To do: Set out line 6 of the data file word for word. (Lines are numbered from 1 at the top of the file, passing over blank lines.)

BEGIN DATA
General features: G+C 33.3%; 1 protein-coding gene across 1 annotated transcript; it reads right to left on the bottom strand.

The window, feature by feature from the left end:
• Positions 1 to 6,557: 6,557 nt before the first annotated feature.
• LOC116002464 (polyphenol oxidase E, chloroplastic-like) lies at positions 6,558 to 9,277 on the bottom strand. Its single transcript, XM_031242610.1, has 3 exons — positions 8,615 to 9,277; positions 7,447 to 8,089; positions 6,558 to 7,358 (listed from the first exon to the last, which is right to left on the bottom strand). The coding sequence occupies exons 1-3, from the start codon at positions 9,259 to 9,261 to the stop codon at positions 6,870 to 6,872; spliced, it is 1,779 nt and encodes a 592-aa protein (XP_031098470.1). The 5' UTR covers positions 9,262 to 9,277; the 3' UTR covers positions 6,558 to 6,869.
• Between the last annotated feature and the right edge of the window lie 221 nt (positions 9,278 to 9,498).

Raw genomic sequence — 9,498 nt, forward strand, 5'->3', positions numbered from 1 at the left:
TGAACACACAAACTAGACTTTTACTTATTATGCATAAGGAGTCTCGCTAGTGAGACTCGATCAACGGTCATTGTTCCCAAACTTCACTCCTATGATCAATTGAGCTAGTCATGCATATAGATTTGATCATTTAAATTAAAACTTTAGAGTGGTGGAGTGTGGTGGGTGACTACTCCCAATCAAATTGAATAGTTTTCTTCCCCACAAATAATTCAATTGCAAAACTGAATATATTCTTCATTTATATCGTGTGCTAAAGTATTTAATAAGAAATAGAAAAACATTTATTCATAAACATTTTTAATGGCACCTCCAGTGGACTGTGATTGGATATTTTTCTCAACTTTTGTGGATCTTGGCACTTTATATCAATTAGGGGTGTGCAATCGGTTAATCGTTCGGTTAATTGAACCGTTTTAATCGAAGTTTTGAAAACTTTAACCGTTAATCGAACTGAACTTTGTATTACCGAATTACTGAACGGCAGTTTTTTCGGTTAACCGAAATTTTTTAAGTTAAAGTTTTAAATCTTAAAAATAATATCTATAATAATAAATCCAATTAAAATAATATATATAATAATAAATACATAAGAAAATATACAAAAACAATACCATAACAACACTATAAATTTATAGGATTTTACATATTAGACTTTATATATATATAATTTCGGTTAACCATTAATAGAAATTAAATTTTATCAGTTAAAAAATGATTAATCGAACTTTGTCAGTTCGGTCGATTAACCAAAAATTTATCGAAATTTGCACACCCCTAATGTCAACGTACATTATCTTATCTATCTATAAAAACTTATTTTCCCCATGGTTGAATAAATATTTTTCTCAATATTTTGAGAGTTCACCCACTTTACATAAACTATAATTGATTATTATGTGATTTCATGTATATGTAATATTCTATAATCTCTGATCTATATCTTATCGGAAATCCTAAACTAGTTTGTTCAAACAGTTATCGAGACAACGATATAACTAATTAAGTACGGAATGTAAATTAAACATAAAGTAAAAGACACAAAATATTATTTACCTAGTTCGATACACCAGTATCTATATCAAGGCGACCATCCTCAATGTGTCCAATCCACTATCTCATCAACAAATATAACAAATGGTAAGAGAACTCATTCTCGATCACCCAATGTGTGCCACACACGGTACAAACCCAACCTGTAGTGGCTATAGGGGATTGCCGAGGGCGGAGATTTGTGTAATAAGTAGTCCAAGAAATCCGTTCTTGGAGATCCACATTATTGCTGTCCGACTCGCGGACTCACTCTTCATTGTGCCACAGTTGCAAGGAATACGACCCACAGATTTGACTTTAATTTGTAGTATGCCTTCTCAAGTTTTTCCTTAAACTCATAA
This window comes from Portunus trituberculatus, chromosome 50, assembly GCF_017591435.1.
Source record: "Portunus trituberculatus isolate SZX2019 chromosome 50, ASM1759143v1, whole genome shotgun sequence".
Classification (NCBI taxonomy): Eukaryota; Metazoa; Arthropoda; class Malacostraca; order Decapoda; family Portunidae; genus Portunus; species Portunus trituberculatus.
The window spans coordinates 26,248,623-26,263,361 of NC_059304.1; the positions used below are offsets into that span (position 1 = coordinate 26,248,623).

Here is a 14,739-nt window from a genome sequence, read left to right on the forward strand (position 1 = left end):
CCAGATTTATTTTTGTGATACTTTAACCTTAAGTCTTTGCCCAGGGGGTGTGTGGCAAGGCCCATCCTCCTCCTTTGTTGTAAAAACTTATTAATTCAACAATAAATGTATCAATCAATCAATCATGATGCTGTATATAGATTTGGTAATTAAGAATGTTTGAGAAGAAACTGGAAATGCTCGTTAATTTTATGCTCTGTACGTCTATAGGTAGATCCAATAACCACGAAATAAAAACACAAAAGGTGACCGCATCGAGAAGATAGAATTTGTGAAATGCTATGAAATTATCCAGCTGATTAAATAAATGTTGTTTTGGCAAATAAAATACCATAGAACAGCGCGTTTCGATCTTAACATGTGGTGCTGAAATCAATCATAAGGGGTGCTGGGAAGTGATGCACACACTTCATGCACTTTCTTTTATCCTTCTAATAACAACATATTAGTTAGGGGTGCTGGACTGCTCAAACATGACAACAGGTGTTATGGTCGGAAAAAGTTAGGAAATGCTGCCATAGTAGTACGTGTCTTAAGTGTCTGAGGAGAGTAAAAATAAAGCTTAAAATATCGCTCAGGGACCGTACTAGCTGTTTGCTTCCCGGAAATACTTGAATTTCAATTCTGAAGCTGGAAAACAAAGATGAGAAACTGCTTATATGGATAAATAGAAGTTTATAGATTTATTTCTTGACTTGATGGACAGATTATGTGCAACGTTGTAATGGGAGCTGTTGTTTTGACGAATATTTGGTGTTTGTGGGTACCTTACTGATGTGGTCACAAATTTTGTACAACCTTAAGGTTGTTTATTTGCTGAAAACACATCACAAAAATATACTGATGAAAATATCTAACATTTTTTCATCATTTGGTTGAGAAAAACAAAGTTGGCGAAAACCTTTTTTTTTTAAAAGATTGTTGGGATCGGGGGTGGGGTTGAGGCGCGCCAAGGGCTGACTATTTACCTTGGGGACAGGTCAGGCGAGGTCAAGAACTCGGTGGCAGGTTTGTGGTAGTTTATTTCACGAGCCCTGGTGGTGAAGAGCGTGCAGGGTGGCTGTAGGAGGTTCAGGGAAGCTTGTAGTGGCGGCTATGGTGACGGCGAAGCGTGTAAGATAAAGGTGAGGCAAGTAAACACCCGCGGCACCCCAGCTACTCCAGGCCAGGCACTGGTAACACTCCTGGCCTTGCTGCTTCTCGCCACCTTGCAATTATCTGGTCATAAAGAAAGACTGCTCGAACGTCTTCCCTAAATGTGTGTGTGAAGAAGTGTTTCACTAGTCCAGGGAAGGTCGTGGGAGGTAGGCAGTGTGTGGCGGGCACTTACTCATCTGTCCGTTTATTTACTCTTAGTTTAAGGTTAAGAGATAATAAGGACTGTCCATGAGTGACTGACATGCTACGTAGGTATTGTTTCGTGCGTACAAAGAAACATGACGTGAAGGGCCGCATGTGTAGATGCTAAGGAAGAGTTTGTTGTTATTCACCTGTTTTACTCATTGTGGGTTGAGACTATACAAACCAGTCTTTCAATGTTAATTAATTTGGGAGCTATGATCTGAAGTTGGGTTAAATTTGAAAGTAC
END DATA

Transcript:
Raw genomic sequence — 9,498 nt, forward strand, 5'->3', positions numbered from 1 at the left: